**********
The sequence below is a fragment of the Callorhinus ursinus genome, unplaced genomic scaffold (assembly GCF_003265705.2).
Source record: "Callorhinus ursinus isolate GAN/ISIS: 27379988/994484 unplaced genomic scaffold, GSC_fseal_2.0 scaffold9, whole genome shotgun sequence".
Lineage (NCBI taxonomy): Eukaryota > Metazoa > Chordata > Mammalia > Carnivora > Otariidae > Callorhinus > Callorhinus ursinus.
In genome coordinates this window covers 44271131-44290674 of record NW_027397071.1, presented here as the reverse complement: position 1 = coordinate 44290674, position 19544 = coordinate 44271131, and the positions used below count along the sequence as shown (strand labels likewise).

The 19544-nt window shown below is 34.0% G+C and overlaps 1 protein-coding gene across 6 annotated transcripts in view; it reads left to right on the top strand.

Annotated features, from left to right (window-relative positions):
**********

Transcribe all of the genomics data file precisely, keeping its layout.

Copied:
The sequence below is a fragment of the Callorhinus ursinus genome, unplaced genomic scaffold (assembly GCF_003265705.2).
Source record: "Callorhinus ursinus isolate GAN/ISIS: 27379988/994484 unplaced genomic scaffold, GSC_fseal_2.0 scaffold9, whole genome shotgun sequence".
Lineage (NCBI taxonomy): Eukaryota > Metazoa > Chordata > Mammalia > Carnivora > Otariidae > Callorhinus > Callorhinus ursinus.
In genome coordinates this window covers 44271131-44290674 of record NW_027397071.1, presented here as the reverse complement: position 1 = coordinate 44290674, position 19544 = coordinate 44271131, and the positions used below count along the sequence as shown (strand labels likewise).

The 19544-nt window shown below is 34.0% G+C and overlaps 1 protein-coding gene across 6 annotated transcripts in view; it reads left to right on the top strand.

Annotated features, from left to right (window-relative positions):